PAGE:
Fort Sumter fell before the guns of the rebels on the 14th day of April, 1861. The news of the event startled the men of the North and aroused them into action. Among the first to concert measures to "protect, preserve and defend" the Union, were the people of Dorchester.
The first meeting of its citizens was held, in pursuance to a call posted throughout the town, on the evening of April 20, '61. It was a large and enthusiastic gathering and it unanimously adopted a series of stirring resolutions, one of which was the following:
"Resolved, That the drum-beat which now calls the soldier to the post of duty, reminds us of our imperious public and private obligation to aid, encourage and protect those who go forth from among us, in defence of our rights and liberties; and that a committee be forthwith chosen to arrange for the organization, equipment and discipline of our citizen soldiers, and to provide the requisite means in aid of the volunteers and their families, to the end that in every vicissitude the men of Dorchester may prove themselves inflexible in their efforts to uphold the arm of the government and worthy defenders of the old flag."
The Boston Evening Transcript of April 22d, '61, in a report of that meeting, says: "The citizens of Dorchester met on Saturday evening at the Town Hall, which was crowded. Capt. Ebenezer Eaton presided, with Messrs. E.H.R. Ruggles and Lewis F. Peirce, vice-presidents, and Messrs. Eben Tolman and E.P. McElroy, secretaries. Eloquent speeches were made by the Hon. Asaph Churchill, Hon. Alpheus Hardy, Nathan R. Childs, William D. Swan, Hon. Marshall P. Wilder, S.S. Drew, C.F. Townsend, Capt. Benjamin Stone, Jr., Henry L. Pierce, Dr. Daniel Harwood and others. About seven thousand dollars was raised to equip two companies of volunteers."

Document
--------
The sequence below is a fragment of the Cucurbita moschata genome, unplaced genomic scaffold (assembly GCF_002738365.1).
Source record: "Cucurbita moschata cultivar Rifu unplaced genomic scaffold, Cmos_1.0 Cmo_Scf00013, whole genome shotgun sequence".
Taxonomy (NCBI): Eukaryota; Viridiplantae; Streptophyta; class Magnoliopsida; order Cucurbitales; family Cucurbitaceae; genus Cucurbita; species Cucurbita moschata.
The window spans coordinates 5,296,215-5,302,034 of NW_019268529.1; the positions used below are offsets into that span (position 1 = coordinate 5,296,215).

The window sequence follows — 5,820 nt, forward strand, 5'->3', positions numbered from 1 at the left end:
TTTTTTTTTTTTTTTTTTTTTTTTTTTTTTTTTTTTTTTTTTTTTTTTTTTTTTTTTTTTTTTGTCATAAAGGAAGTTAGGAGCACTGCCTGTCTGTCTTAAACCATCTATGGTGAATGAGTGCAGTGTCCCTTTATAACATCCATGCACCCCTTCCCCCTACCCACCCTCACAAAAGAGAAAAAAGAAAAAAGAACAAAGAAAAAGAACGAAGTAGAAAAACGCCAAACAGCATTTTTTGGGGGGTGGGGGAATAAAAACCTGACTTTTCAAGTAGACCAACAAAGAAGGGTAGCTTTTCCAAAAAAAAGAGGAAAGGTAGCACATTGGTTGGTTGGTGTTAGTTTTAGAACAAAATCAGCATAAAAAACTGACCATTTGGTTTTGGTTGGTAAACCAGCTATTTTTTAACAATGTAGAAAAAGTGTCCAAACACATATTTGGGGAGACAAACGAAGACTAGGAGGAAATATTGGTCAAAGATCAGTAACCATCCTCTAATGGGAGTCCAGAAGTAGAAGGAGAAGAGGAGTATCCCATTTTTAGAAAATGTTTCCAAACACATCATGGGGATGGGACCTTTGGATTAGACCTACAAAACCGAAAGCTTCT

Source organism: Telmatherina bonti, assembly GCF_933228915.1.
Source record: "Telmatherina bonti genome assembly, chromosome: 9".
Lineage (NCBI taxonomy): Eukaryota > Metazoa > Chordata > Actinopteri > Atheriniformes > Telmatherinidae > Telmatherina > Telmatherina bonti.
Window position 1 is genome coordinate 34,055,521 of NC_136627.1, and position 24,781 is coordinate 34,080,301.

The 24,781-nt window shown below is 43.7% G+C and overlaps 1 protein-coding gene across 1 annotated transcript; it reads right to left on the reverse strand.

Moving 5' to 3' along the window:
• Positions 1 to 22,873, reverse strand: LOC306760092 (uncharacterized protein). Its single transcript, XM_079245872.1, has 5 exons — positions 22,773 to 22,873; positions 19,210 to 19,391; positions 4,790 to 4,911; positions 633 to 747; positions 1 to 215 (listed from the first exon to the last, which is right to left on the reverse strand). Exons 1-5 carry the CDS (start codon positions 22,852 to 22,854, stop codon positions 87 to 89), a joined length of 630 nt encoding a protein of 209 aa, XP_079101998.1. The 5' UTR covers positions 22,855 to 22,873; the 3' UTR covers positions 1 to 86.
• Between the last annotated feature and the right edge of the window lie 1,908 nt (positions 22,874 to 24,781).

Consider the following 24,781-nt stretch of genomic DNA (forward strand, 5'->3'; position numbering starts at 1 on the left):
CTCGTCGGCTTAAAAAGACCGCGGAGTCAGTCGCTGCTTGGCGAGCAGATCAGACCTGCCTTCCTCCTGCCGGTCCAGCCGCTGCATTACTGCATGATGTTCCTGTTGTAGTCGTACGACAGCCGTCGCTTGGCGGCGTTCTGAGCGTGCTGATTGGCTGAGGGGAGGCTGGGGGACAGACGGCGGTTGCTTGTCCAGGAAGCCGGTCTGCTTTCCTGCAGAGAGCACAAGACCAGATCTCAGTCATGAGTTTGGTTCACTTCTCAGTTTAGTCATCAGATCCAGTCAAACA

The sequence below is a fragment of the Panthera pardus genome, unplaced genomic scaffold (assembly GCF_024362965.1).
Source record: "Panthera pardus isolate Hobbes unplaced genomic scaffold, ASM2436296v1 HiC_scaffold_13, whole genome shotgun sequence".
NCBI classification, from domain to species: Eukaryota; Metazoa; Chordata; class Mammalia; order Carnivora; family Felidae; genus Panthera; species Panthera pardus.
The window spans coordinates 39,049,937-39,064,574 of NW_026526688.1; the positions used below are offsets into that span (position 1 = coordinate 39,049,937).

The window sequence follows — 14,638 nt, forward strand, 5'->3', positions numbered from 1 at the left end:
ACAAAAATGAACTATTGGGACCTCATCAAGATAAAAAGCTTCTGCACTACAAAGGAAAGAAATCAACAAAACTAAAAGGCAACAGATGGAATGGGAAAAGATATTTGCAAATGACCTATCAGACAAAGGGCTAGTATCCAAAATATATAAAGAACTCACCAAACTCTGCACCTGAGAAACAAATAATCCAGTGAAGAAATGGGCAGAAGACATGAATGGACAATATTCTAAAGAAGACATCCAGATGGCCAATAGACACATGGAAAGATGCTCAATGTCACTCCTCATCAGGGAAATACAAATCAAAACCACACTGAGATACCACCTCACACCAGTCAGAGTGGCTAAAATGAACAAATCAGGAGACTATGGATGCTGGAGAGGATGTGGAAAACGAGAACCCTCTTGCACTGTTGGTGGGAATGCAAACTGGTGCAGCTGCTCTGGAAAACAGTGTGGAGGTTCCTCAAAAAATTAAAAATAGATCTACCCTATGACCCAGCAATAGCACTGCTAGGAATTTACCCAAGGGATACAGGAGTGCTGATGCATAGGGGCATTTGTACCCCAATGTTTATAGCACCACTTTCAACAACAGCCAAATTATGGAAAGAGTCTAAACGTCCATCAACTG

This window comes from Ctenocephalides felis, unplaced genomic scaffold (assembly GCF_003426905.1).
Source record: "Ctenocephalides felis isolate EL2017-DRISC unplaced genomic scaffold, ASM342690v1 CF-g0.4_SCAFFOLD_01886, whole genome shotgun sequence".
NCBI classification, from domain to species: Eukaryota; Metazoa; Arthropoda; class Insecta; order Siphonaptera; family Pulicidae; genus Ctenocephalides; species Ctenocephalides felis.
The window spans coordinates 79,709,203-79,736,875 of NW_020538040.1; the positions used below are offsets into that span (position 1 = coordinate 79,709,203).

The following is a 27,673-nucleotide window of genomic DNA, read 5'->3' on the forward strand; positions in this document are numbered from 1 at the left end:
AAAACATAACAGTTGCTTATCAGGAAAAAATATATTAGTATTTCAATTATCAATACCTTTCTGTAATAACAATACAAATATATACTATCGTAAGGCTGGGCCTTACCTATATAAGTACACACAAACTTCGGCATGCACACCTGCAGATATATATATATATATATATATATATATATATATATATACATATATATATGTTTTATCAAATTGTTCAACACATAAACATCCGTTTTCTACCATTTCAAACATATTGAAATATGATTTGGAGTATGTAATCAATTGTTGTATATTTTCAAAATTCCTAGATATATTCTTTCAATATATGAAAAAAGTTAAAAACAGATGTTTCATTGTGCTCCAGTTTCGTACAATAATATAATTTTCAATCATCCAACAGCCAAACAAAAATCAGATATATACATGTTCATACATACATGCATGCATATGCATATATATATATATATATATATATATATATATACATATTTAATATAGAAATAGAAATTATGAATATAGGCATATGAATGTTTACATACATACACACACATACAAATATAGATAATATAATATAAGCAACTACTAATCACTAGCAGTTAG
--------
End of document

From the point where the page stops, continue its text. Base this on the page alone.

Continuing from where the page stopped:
Among those who were prominent in the patriotic movements, in addition to the above-mentioned, are: Franklin King, William T. Adams (Oliver Optic), Thomas F. Temple, James H. Upham, William Pope, Oliver Hall, John P. Clapp, Hon. Nathl. F. Safford, Edmund P. Tileston, John Amory Davis, Henry S. Adams, Laban Pratt, Wm. H. West, John J. May, Harvey Scudder, and others. The ladies also took an active part in looking after the welfare of the soldiers and their families.
The result of these patriotic efforts was that the town furnished 1342 men and expended $158,339. They sent several fine companies into the field. Among them was the First Dorchester Company, commanded by Capt. Benjamin Stone, Jr., and forming part of the 11th Regt. Mass. Vol. Infantry.
Source: Historical Souvenir of Benjamin Stone Jr., Post No. 68, Department of Mass., G.A.R. Twenty-sixth National Encampment, held in Washington, D.C. September, 1892. Dorchester: Post No. 68, 1892.
Capt. Benjamin Stone, Jr.
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Created: January 8, 2005 Modified: February 19, 2007